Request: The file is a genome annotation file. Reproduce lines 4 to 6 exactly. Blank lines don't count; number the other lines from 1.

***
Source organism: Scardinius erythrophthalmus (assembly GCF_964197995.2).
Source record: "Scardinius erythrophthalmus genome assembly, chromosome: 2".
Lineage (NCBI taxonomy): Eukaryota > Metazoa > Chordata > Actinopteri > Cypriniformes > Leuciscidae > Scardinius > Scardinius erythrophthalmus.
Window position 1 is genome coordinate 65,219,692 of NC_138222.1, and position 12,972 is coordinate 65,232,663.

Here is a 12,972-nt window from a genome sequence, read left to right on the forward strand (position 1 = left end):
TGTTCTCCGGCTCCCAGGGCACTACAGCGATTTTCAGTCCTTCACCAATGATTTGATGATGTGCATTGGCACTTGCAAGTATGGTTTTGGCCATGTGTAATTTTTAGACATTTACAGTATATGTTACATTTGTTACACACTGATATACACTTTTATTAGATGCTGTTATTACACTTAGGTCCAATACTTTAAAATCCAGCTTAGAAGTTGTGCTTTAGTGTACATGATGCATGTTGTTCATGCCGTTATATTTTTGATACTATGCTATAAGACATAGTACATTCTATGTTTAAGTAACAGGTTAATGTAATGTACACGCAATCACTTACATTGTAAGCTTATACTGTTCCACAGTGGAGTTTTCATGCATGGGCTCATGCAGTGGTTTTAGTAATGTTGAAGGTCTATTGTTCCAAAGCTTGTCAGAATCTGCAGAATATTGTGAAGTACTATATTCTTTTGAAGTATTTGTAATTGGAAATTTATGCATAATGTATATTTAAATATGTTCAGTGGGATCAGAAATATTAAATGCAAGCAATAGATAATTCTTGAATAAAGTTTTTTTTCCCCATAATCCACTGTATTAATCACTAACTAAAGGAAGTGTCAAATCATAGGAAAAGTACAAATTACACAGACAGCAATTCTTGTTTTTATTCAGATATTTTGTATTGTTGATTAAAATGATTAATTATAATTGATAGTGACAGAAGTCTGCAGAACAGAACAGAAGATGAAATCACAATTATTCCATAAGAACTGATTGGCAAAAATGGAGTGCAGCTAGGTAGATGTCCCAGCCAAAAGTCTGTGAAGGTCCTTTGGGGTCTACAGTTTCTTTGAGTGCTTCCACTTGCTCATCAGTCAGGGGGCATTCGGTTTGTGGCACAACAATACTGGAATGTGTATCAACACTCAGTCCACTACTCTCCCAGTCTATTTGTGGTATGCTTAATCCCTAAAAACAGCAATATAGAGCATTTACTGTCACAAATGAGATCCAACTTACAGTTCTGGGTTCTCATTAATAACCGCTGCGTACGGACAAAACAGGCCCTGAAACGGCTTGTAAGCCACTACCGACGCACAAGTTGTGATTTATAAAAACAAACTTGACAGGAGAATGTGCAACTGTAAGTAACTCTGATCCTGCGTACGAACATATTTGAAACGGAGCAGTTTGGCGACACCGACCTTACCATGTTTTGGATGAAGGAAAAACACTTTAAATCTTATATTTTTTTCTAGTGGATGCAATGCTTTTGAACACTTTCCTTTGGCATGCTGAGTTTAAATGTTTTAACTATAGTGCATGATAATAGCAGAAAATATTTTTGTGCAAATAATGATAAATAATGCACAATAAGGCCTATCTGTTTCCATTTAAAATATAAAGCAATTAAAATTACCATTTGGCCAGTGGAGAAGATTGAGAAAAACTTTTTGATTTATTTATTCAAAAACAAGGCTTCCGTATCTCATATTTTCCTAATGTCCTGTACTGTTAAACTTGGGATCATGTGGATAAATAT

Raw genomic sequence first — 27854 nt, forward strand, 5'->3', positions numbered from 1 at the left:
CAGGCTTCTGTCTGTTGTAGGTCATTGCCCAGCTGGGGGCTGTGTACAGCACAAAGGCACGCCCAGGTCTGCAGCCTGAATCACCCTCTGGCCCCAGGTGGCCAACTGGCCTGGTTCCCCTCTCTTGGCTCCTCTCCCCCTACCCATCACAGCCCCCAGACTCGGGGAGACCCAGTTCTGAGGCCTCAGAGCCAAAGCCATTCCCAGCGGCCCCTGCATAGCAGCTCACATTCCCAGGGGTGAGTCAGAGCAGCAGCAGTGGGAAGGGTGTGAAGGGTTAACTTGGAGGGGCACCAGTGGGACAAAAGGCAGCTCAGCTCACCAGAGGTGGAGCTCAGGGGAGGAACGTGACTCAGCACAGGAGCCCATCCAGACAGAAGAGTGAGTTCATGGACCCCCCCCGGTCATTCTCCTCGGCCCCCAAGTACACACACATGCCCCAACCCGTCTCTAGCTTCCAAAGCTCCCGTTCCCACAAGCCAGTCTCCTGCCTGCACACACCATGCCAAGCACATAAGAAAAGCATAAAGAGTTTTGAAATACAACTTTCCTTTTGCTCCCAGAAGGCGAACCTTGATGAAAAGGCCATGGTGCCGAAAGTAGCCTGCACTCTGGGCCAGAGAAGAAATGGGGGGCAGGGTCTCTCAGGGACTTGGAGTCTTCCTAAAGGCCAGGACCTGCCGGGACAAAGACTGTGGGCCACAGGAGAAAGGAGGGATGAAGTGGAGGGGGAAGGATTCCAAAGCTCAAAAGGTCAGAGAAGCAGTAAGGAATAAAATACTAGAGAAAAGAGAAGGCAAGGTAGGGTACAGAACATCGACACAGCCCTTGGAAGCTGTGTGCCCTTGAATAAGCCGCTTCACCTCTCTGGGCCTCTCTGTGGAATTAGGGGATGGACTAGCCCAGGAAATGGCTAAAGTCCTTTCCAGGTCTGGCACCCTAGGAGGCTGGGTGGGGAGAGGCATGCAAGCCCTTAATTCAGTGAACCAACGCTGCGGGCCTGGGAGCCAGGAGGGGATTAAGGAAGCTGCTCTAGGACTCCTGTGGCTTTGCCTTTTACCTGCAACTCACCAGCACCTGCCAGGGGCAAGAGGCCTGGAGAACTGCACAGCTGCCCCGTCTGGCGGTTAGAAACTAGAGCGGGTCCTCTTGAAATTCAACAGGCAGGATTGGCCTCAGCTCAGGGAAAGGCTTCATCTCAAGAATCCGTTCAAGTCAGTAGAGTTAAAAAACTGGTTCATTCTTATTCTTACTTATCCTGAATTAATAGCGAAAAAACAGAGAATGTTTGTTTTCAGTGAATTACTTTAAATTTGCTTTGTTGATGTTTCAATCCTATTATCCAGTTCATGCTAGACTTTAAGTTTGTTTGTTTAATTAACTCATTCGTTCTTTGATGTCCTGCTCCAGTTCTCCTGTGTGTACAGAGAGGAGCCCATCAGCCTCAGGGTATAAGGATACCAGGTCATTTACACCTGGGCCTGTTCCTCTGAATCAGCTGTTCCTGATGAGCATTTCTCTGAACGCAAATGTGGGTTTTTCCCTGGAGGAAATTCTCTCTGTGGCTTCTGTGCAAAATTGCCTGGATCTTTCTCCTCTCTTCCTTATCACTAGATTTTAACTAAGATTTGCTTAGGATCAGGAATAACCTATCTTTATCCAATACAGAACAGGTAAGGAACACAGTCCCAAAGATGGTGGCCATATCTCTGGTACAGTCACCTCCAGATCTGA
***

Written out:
Window position 1 is genome coordinate 65,219,692 of NC_138222.1, and position 12,972 is coordinate 65,232,663.

Here is a 12,972-nt window from a genome sequence, read left to right on the forward strand (position 1 = left end):
TGTTCTCCGGCTCCCAGGGCACTACAGCGATTTTCAGTCCTTCACCAATGATTTGATGATGTGCATTGGCACTTGCAAGTATGGTTTTGGCCATGTGTAATTTTTAGACATTTACAGTATATGTTACATTTGTTACACACTGATATACACTTTTATTAGATGCTGTTATTACACTTAGGTCCAATACTTTAAAATCCAGCTTAGAAGTTGTGCTTTAGTGTACATGATGCATGTTGTTCATGCCGTTATATTTTTGATACTATGCTATAAGACATAGTACATTCTATGTTTAAGTAACAGGTTAATGTAATGTACACGCAATCACTTACATTGTAAGCTTATACTGTTCCACAGTGGAGTTTTCATGCATGGGCTCATGCAGTGGTTTTAGTAATGTTGAAGGTCTATTGTTCCAAAGCTTGTCAGAATCTGCAGAATATTGTGAAGTACTATATTCTTTTGAAGTATTTGTAATTGGAAATTTATGCATAATGTATATTTAAATATGTTCAGTGGGATCAGAAATATTAAATGCAAGCAATAGATAATTCTTGAATAAAGTTTTTTTTCCCCATAATCCACTGTATTAATCACTAACTAAAGGAAGTGTCAAATCATAGGAAAAGTACAAATTACACAGACAGCAATTCTTGTTTTTATTCAGATATTTTGTATTGTTGATTAAAATGATTAATTATAATTGATAGTGACAGAAGTCTGCAGAACAGAACAGAAGATGAAATCACAATTATTCCATAAGAACTGATTGGCAAAAATGGAGTGCAGCTAGGTAGATGTCCCAGCCAAAAGTCTGTGAAGGTCCTTTGGGGTCTACAGTTTCTTTGAGTGCTTCCACTTGCTCATCAGTCAGGGGGCATTCGGTTTGTGGCACAACAATACTGGAATGTGTATCAACACTCAGTCCACTACTCTCCCAGTCTATTTGTGGTATGCTTAATCCCTAAAAACAGCAATATAGAGCATTTACTGTCACAAATGAGATCCAACTTACAGTTCTGGGTTCTCATTAATAACCGCTGCGTACGGACAAAACAGGCCCTGAAACGGCTTGTAAGCCACTACCGACGCACAAGTTGTGATTTATAAAAACAAACTTGACAGGAGAATGTGCAACTGTAAGTAACTCTGATCCTGCGTACGAACATATTTGAAACGGAGCAGTTTGGCGACACCGACCTTACCATGTTTTGGATGAAGGAAAAACACTTTAAATCTTATATTTTTTTCTAGTGGATGCAATGCTTTTGAACACTTTCCTTTGGCATGCTGAGTTTAAATGTTTTAACTATAGTGCATGATAATAGCAGAAAATATTTTTGTGCAAATAATGATAAATAATGCACAATAAGGCCTATCTGTTTCCATTTAAAATATAAAGCAATTAAAATTACCATTTGGCCAGTGGAGAAGATTGAGAAAAACTTTTTGATTTATTTATTCAAAAACAAGGCTTCCGTATCTCATATTTTCCTAATGTCCTGTACTGTTAAACTTGGGATCATGTGGATAAATAT